In the past, "student movements", especially environmentally focused ones, have been labeled as priveledged, white, liberal, and idealistic. The group of students at the front of the pack for Powershift gathering couldn't be further from that stereotype; under-resourced, diverse, progressive, and pragmatic. Over 12,000 college students converged on the nation's capitol this past weekend to take part in the largest climate focused college conference. These student leaders hailed from tribal nations, latino communities, coal country, Historically Black Colleges and Universities, rural areas, and under resourced communities in addition to thousands of students from every religion, race, political persuasion, and state in the union.

The generation in attendance at Power Shift 2009 is not a generation of black and white or even of black, white, Hispanic, and Asian. This is a generation of a bi-racial president, of tri-racial friends, and multi-racial familiarity and appreciation. A generation of “we,” instead of “us” and “them”, and nowhere is this more apparent than at the crowds of young people that are chanting to take the reins in a new era of civic responsibility. - Powershift Blog

Even with the snow falling on Washington, D.C. this morning the Powershift bunch is preparing for a historical undertaking, the largest student lobby day in history, full of meetings with members of Congress on Capitol Hill.  The convergence of students and young people to the nation's capitol has less to do with grandstanding and more to do with the very real issues that we are forced to deal with in our world.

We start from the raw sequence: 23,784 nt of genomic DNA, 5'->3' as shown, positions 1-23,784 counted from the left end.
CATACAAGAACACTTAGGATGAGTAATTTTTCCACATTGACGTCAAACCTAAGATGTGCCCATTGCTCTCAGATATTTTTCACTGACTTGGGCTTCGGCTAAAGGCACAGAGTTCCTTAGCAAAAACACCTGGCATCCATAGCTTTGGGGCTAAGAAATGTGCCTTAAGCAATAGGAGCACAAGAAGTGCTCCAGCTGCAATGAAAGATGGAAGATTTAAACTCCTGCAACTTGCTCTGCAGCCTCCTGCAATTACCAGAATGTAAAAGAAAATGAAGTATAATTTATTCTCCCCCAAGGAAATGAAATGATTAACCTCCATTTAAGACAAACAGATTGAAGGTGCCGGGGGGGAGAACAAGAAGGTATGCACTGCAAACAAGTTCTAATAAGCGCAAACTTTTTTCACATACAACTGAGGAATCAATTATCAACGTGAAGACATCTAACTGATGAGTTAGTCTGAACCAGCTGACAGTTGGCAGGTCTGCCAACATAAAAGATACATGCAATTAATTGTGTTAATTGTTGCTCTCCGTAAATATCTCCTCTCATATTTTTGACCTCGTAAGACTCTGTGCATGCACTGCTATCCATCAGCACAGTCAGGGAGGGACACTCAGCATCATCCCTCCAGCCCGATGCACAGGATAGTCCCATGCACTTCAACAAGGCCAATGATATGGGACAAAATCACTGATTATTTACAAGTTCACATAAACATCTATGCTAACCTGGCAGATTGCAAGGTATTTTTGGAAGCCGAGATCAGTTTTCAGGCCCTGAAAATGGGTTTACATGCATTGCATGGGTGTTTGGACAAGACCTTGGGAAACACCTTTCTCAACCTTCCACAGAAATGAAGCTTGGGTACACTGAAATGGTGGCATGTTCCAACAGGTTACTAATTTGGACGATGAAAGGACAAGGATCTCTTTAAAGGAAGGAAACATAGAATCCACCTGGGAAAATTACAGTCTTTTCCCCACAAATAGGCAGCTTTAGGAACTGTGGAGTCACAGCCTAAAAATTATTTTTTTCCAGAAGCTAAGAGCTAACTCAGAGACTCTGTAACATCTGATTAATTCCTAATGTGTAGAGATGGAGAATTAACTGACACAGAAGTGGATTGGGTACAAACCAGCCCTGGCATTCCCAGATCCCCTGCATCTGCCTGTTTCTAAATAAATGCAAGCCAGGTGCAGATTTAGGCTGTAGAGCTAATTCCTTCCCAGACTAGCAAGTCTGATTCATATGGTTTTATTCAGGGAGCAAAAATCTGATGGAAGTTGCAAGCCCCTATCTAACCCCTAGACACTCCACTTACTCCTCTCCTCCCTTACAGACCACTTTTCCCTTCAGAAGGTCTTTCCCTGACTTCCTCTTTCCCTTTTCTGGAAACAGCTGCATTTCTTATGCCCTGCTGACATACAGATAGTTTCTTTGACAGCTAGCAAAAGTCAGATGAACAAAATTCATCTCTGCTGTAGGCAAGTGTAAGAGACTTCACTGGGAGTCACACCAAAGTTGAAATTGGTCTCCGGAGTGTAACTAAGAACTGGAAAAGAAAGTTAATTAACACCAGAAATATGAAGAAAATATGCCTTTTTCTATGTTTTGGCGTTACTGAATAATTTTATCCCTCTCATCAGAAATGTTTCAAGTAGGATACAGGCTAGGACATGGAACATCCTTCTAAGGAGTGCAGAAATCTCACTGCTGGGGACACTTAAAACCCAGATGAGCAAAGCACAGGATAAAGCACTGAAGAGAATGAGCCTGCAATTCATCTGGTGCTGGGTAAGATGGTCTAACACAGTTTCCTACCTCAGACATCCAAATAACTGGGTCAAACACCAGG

The complexities of the issues were on the table this weekend.  There wasn't a notion that our challenges will just disappear, in fact the students continue to address our nation's inaction in the face of this complexity, with the most simple action available to every one of us.  Giving it the good old college try.  And as time will continue to prove in our country, showing up to meet with your political leaders is one of the most simple and powerful actions we can take as citizens.


Bayou Bienvenue

There is a really good chance that none of my friends and colleagues in Louisiana and New Orleans will see this post today about the Bayou Bienvenue, for today is the final day of Mardi Gras season, known to most as Fat Tuesday. But if are like me and you live outside of Lousiana there's a good chance you're wishing you were in a second line somewhere in the Crescent City.

Let the celebrations reign as the Bayou Bienvenue makes a come back.  New Orleans and Coastal Lousiana have a long way to go, however, the Bayou Bienvenue and the green building efforts in the lower 9th Ward continue to regain the fertile grounds of culture lost with Hurricane Katrina's lasting impact. 

Roving DJ Booth on the Streets of New Orleans on Fat Tuesday | Photo Credit: Gabe Mondino

To all my friends working in and around New Orleans, I say take some time, dance a lot, and shake off the dust from all the work you're doing.  Keep it up.  We continue to root for New Orleans.